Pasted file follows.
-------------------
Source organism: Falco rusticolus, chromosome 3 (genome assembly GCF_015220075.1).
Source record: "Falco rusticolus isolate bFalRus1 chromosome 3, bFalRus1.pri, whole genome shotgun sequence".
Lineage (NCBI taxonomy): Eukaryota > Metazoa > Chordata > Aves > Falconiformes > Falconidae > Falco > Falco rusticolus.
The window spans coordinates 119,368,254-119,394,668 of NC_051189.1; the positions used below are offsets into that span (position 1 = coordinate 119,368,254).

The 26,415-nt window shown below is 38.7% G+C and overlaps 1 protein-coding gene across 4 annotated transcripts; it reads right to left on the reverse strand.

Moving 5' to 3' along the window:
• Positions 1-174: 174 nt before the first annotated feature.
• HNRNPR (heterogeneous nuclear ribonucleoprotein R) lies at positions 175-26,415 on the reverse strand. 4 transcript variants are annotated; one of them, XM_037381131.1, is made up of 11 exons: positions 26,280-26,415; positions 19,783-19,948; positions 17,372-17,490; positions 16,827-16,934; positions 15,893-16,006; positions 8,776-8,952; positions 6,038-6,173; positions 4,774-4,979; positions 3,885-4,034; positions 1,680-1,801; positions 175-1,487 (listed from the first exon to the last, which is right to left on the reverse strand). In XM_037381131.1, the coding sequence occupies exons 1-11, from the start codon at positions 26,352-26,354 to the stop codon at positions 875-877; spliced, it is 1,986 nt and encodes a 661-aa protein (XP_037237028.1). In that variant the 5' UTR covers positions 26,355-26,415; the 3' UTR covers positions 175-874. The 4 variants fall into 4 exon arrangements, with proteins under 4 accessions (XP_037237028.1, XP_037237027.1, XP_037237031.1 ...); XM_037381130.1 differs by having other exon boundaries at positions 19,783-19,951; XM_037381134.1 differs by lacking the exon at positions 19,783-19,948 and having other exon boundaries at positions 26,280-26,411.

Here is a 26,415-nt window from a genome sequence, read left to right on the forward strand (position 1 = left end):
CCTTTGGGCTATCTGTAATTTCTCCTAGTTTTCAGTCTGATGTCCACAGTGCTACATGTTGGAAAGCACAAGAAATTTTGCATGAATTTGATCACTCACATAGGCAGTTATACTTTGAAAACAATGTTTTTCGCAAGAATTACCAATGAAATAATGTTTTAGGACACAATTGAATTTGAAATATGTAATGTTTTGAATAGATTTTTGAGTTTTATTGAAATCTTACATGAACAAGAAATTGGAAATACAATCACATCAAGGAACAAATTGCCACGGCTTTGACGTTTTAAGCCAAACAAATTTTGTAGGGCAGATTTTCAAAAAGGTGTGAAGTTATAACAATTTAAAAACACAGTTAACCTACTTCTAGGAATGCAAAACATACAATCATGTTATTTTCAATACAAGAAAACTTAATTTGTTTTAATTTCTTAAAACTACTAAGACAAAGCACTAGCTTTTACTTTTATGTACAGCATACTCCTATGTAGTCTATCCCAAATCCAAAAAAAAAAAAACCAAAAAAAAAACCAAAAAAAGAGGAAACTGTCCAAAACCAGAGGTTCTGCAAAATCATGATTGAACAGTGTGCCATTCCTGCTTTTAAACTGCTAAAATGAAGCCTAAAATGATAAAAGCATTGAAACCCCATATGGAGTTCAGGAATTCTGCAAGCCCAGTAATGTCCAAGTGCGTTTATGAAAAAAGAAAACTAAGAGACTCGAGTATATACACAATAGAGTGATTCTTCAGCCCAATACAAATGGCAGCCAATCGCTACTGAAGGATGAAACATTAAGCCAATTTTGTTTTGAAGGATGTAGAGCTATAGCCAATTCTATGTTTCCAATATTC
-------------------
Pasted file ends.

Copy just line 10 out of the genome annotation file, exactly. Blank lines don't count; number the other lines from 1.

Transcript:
CCTTTGGGCTATCTGTAATTTCTCCTAGTTTTCAGTCTGATGTCCACAGTGCTACATGTTGGAAAGCACAAGAAATTTTGCATGAATTTGATCACTCACATAGGCAGTTATACTTTGAAAACAATGTTTTTCGCAAGAATTACCAATGAAATAATGTTTTAGGACACAATTGAATTTGAAATATGTAATGTTTTGAATAGATTTTTGAGTTTTATTGAAATCTTACATGAACAAGAAATTGGAAATACAATCACATCAAGGAACAAATTGCCACGGCTTTGACGTTTTAAGCCAAACAAATTTTGTAGGGCAGATTTTCAAAAAGGTGTGAAGTTATAACAATTTAAAAACACAGTTAACCTACTTCTAGGAATGCAAAACATACAATCATGTTATTTTCAATACAAGAAAACTTAATTTGTTTTAATTTCTTAAAACTACTAAGACAAAGCACTAGCTTTTACTTTTATGTACAGCATACTCCTATGTAGTCTATCCCAAATCCAAAAAAAAAAAAACCAAAAAAAAAACCAAAAAAAGAGGAAACTGTCCAAAACCAGAGGTTCTGCAAAATCATGATTGAACAGTGTGCCATTCCTGCTTTTAAACTGCTAAAATGAAGCCTAAAATGATAAAAGCATTGAAACCCCATATGGAGTTCAGGAATTCTGCAAGCCCAGTAATGTCCAAGTGCGTTTATGAAAAAAGAAAACTAAGAGACTCGAGTATATACACAATAGAGTGATTCTTCAGCCCAATACAAATGGCAGCCAATCGCTACTGAAGGATGAAACATTAAGCCAATTTTGTTTTGAAGGATGTAGAGCTATAGCCAATTCTATGTTTCCAATATTC